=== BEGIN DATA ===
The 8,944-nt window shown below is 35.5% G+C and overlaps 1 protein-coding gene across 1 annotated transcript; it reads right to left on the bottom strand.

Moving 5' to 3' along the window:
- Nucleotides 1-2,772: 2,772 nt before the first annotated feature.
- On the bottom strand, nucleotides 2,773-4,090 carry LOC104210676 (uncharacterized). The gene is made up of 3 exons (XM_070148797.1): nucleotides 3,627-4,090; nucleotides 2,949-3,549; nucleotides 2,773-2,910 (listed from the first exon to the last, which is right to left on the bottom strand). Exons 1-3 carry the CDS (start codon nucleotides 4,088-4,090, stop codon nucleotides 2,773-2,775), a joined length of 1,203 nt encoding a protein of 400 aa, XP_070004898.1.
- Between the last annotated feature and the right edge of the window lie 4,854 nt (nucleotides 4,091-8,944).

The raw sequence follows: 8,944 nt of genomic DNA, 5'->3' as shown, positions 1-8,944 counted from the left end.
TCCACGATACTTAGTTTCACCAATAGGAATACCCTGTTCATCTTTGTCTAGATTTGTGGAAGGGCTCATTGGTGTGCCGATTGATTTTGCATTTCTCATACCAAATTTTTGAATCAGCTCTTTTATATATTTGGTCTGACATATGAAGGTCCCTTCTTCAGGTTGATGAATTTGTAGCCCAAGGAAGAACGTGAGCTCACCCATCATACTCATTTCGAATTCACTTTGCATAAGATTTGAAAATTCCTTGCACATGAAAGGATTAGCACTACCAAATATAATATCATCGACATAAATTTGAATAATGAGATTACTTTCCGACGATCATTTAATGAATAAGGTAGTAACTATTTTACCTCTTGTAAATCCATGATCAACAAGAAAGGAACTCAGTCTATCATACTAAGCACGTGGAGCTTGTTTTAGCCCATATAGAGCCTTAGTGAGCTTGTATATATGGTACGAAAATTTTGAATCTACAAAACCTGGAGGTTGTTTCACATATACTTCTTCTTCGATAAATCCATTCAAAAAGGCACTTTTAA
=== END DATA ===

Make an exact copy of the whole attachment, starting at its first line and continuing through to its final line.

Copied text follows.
The 8,944-nt window shown below is 35.5% G+C and overlaps 1 protein-coding gene across 1 annotated transcript; it reads right to left on the bottom strand.

Moving 5' to 3' along the window:
- Nucleotides 1-2,772: 2,772 nt before the first annotated feature.
- On the bottom strand, nucleotides 2,773-4,090 carry LOC104210676 (uncharacterized). The gene is made up of 3 exons (XM_070148797.1): nucleotides 3,627-4,090; nucleotides 2,949-3,549; nucleotides 2,773-2,910 (listed from the first exon to the last, which is right to left on the bottom strand). Exons 1-3 carry the CDS (start codon nucleotides 4,088-4,090, stop codon nucleotides 2,773-2,775), a joined length of 1,203 nt encoding a protein of 400 aa, XP_070004898.1.
- Between the last annotated feature and the right edge of the window lie 4,854 nt (nucleotides 4,091-8,944).

The raw sequence follows: 8,944 nt of genomic DNA, 5'->3' as shown, positions 1-8,944 counted from the left end.
TCCACGATACTTAGTTTCACCAATAGGAATACCCTGTTCATCTTTGTCTAGATTTGTGGAAGGGCTCATTGGTGTGCCGATTGATTTTGCATTTCTCATACCAAATTTTTGAATCAGCTCTTTTATATATTTGGTCTGACATATGAAGGTCCCTTCTTCAGGTTGATGAATTTGTAGCCCAAGGAAGAACGTGAGCTCACCCATCATACTCATTTCGAATTCACTTTGCATAAGATTTGAAAATTCCTTGCACATGAAAGGATTAGCACTACCAAATATAATATCATCGACATAAATTTGAATAATGAGATTACTTTCCGACGATCATTTAATGAATAAGGTAGTAACTATTTTACCTCTTGTAAATCCATGATCAACAAGAAAGGAACTCAGTCTATCATACTAAGCACGTGGAGCTTGTTTTAGCCCATATAGAGCCTTAGTGAGCTTGTATATATGGTACGAAAATTTTGAATCTACAAAACCTGGAGGTTGTTTCACATATACTTCTTCTTCGATAAATCCATTCAAAAAGGCACTTTTAA